In 1960, both parties entered discussions to settle the dispute. However, both sides were unable to reach a compromise as the contested region held strategic significance to both sides. Neither side wanted to concede and seem like the weaker party to their people and the international community. These concerns have contributed to the intransigence of the territorial disputes.

The next two years saw an increased militarisation of the area, and isolated clashes between the two occurred. Tensions peaked in 1962 when India’s intelligence services received reports of a Chinese build-up along the disputed border. India deployed more troops to the area in an attempt to disrupt Chinese supply lines. China also tried to surround Indian soldiers in the contested region but was met with an Indian push back. Eventually, both sides met head on in a month long border war where the Chinese emerged victoriously. Despite the Chinese victory, India continued to contest China’s ownership over the Aksai Chin region.

A war today would be costly for both sides

The situation today over the Doklam Plateau does bear some similarity to the beginnings of the 1962 Sino-India War. China’s attempt to build a road in the disputed Aksai Chin area then, and it is building a road in Doklam now. Both parties have taken this dispute seriously, and both have sent armed troops to the border. Tension has been mounting, and the prospect of a border war is not inconceivable.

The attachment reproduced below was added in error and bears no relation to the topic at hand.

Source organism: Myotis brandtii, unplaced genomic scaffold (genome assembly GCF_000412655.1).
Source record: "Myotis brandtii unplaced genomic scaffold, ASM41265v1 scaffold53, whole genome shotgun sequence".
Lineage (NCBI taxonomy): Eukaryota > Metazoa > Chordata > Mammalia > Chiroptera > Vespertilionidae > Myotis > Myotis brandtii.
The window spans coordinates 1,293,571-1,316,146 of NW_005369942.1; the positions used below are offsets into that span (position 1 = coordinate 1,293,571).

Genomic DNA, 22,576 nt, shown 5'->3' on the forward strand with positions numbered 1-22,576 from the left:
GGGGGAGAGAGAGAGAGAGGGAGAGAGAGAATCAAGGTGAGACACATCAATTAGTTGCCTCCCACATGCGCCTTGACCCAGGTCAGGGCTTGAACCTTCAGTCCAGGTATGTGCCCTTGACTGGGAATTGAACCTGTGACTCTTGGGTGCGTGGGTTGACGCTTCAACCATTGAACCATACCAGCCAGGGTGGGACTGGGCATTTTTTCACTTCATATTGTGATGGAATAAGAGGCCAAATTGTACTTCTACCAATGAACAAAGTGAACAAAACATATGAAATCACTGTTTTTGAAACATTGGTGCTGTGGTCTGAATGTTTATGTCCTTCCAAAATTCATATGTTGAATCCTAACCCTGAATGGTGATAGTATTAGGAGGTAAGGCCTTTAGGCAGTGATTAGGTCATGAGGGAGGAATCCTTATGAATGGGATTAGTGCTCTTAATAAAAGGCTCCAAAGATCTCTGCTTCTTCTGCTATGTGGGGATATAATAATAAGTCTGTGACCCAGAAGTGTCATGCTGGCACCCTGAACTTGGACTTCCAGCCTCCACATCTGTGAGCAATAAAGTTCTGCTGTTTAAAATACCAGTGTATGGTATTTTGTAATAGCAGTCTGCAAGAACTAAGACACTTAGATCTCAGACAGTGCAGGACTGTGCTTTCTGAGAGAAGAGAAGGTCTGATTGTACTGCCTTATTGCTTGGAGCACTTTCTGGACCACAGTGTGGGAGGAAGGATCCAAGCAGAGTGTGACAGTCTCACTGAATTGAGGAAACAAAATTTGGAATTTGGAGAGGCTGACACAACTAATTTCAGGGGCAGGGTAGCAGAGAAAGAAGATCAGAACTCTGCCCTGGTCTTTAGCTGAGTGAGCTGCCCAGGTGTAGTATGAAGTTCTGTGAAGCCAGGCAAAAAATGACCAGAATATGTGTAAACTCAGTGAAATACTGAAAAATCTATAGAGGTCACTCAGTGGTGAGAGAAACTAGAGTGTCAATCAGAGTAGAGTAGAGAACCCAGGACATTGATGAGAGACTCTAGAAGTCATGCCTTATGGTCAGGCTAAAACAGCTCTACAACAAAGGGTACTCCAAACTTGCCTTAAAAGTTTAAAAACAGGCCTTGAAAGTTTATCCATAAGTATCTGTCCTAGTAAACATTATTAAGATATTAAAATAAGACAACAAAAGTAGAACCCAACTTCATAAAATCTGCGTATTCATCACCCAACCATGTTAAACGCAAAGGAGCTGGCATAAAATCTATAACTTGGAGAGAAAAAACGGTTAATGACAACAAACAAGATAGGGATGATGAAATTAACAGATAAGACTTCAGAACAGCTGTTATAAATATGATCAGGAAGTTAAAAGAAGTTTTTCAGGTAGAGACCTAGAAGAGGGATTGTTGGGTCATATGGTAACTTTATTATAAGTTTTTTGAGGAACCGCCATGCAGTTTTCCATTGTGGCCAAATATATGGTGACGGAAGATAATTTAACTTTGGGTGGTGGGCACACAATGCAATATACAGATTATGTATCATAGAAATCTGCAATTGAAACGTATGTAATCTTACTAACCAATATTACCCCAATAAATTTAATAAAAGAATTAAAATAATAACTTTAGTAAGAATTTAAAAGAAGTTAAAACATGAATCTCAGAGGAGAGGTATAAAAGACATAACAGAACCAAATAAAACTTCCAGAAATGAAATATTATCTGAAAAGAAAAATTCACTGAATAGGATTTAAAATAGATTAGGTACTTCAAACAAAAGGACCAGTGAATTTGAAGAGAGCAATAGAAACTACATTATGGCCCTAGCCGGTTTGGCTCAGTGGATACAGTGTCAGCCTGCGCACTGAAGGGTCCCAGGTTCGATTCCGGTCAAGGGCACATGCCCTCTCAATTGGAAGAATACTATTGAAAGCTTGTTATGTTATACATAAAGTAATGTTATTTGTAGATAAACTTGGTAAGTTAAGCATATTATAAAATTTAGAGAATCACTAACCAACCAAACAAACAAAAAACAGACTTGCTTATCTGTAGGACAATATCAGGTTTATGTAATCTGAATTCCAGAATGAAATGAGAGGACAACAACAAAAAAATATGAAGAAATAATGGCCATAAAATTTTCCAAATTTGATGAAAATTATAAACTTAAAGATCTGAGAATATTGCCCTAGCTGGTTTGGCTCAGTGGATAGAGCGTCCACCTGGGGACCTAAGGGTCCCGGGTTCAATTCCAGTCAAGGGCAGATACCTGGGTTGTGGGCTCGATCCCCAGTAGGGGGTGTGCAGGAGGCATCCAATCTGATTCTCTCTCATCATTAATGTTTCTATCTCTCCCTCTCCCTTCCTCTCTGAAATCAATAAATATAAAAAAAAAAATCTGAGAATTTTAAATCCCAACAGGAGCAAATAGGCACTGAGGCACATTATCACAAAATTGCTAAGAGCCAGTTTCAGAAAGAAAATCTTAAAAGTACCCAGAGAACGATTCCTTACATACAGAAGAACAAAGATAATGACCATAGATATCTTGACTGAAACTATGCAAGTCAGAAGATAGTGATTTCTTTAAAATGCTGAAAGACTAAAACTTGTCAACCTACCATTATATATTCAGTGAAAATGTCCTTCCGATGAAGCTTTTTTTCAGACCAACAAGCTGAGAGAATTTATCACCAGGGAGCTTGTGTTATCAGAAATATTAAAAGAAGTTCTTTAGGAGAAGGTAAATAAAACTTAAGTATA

From its numerous territorial disputes across Asia, China has shown that it is not averse to taking aggressive action when staking its claims over territory and protecting its strategic interests. President Xi is known as a strongman, and he is unlikely to back down from any confrontation. The Chinese Foreign Minister has also emphasised that “the solution to this issue is simple, which is that they [India] back out honestly.” With such a strong statement, it is unlikely that both sides would reach any compromise soon.

However, as China grows economically and participates more actively in the international community, it would be wise not to portray itself as an aggressive superpower. If it wants to be a leader in the international arena, China’s constant threats of war or aggression will mar the way forward.

A war would be costly for India’s government. India is heading for parliamentary elections in May 2019 and engaging in a war now will undoubtedly have negative repercussions on the Indian economy. While Defense Minister Arun Jaitley has maintained that “India of 2017 is different from India of 1962,” suggesting that the Indian army has strengthened itself since 1962, the current government would be wise not to engage in a war they might not win. If the current government loses that war, they will likely lose the election as well.

If war is to be avoided, both China and India must realise that they each have more at stake than a piece of land. War is also an ineffective solution. The last one did not even resolve the Aksai Chin territorial dispute. Let 2017 not be 1962 all over again.